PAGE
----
'Entourage': What the Critics Are Saying

Vince and the boys are back in the big-screen installment of the hit HBO show.

Movie star Vincent Chase (Adrian Grenier) and his gang of friends, manager Eric "E" Murphy (Kevin Connolly), half-brother Johnny "Drama" Chase (Kevin Dillon), and driver-turned-entrepeneur Turtle (Jerry Ferrara) are back — this time taking their Hollywood antics to the big screen as Vince aims to make his directorial debut in a risky project funded by newly minted studio head, and Vince's former agent, Ari Gold (Jeremy Piven).

The film is written and directed by series creator Doug Ellin and features a roster of high-profile cameos including Liam Neeson, Emily Ratajkowski, Gary Busey, and Entourage executive producer Mark Wahlberg. Billy Bob Thornton and Haley Joel Osment also star.

From Warner Bros. and HBO Films, Entourage hopes to clear $20 million for the five days, but if there's enough interest among males, the film could outperform tracking.

Read what top critics are saying about Entourage:

The Hollywood Reporter's Sheri Linden says, "The good news/bad news for fans who've been jonesing for more of Vincent Chase & Co. is that they'll find this winking depiction of the Hollywood fast lane the same as it ever was. From its look to its episodic rhythm, the movie plays like a compressed season nine — a season that has its moments but wouldn't rank among the show's finest."

Director Ellin "is more concerned with the mechanics of Hollywood deal-making — the friendships, smoke-blowing and backstabbing — than with Vince's artistic motivation, evolution or working methods. He doesn't use his big-screen canvas to explore a big-screen set," and "whether artistic or emotional, evolution isn't much of a player in a boys-will-be-boys universe of arrested development."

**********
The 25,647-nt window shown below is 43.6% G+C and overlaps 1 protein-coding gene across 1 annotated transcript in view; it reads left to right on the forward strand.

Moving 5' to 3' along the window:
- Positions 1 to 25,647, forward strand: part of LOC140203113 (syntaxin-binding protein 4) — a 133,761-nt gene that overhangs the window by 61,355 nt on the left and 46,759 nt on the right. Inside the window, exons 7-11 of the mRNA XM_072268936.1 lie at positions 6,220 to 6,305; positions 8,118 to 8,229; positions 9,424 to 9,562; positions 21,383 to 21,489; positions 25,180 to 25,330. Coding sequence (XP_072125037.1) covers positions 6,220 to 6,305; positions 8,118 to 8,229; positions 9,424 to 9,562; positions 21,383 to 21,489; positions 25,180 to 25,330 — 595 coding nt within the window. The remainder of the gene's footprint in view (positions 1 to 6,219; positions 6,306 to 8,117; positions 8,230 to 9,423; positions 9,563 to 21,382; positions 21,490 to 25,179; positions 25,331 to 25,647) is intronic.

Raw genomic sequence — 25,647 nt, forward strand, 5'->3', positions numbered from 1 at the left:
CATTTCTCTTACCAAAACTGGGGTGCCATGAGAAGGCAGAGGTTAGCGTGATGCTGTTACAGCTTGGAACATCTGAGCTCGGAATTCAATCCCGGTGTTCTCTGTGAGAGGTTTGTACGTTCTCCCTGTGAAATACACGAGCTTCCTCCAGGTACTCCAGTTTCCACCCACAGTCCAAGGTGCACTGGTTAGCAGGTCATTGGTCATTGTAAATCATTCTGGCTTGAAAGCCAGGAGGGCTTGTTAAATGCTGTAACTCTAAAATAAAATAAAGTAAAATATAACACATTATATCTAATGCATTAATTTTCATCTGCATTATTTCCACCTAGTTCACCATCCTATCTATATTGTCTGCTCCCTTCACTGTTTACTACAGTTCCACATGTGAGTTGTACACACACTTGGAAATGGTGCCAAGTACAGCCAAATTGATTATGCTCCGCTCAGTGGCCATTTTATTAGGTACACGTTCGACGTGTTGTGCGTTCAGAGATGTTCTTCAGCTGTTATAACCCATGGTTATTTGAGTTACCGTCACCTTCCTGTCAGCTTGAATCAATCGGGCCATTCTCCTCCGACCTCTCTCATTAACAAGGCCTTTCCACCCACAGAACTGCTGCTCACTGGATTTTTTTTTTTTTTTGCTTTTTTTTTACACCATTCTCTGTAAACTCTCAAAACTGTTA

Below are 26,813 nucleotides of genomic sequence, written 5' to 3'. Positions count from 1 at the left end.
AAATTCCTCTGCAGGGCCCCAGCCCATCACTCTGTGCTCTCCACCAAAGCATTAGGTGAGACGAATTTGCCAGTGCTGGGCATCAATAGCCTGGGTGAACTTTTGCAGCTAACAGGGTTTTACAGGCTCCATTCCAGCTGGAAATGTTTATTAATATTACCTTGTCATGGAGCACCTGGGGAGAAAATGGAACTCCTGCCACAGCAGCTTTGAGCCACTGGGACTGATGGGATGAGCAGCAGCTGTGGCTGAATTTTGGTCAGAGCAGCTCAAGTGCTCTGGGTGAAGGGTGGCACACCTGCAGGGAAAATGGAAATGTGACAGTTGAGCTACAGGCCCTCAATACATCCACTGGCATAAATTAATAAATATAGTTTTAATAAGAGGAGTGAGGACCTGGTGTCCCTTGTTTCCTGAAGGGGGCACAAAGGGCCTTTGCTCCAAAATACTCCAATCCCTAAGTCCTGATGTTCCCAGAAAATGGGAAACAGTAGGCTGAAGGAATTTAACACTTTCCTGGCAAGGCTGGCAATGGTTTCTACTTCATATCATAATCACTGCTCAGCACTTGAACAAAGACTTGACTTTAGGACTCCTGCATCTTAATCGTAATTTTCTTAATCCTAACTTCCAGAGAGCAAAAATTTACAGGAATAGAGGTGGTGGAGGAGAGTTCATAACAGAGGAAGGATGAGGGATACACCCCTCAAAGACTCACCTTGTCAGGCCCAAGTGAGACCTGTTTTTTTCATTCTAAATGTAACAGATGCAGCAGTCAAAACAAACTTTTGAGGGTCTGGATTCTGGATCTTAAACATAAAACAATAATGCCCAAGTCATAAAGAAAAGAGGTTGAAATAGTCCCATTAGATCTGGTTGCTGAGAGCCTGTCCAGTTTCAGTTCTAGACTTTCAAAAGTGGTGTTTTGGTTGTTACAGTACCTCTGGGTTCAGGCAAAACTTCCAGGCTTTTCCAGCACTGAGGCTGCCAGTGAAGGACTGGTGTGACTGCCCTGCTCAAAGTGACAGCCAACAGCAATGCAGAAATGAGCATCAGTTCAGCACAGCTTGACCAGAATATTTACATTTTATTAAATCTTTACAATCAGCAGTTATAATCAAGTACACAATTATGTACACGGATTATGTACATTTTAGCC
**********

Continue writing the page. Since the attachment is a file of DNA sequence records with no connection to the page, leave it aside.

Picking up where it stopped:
While the "houses and paychecks have grown bigger for this entourage," the "movie's design, camerawork and editing, as well as its hit-and-miss narrative, are scaled to the small screen. As with the tried-and-true friendships that drive the story, Ellin is sticking with what he knows."

The New York Times' A.O. Scott writes, "By the time it reached the end of its HBO run in 2011, Entourage had grown staler than last night's Axe body spray. The passing of a few more years has not improved the aroma. Watching the movie is like finding an ancient back issue of a second-tier lad mag — not even Maxim, but Loaded or Nuts — in a friend's guest bathroom. You wonder how it got there. You wonder how you got there.

"It's rare to see a movie of any kind pander to its imagined audience with such unabashed cynicism. On cable, there was sometimes a glimmer of satire or a hint of heart, and also an appealing pseudo-democratic idea about the accessibility of money and celebrity in a world that worships them." The film is "not a movie about women," but rather "about Hollywood, which is to say about the narcissism, neediness and sexual entitlement of men. It sometimes pretends to make fun of those things, but let's not kid ourselves. You could accuse it of glamorizing the shallow hedonism it depicts, but that charge would only stick if the movie had any genuine flair, romance or imagination."

The Boston Globe's Peter Keough notes the film "has all the class of Grown Ups 2" and "resurrects a macho churlishness and puerile wish fulfillment that is less charming now than it was back when the show went off the air." The "film is stuck in the inconsequential rut of the series. The characters are static, and the comedy is situational rather than dramatic."

Chicago Tribune's Michael Phillips gives the film two stars and says, "It's in the realm of 'eh,' " while star Piven "needn't do much of anything to dominate his Entourage scenes beyond a raised voice and a fidgety downward glance into his character's merrily corrupt soul." Director Ellin "has pushed everything to the middle in terms of tone" and "squanders the narrative possibilities," though, "it's no Medellin, the Scarface-style action movie Vince brought to Cannes, disastrously."

Time Out New York's David Ehrlich states "what once felt like an innocent tale of wish fulfillment now plays like the masturbatory fantasy of a men's-rights activist." It "can't muster enough conflict for a podcast, let alone a feature" and is "transparently just a bloated episode of the show" that is "so cartoonish it makes Who Framed Roger Rabbit? look like a documentary."

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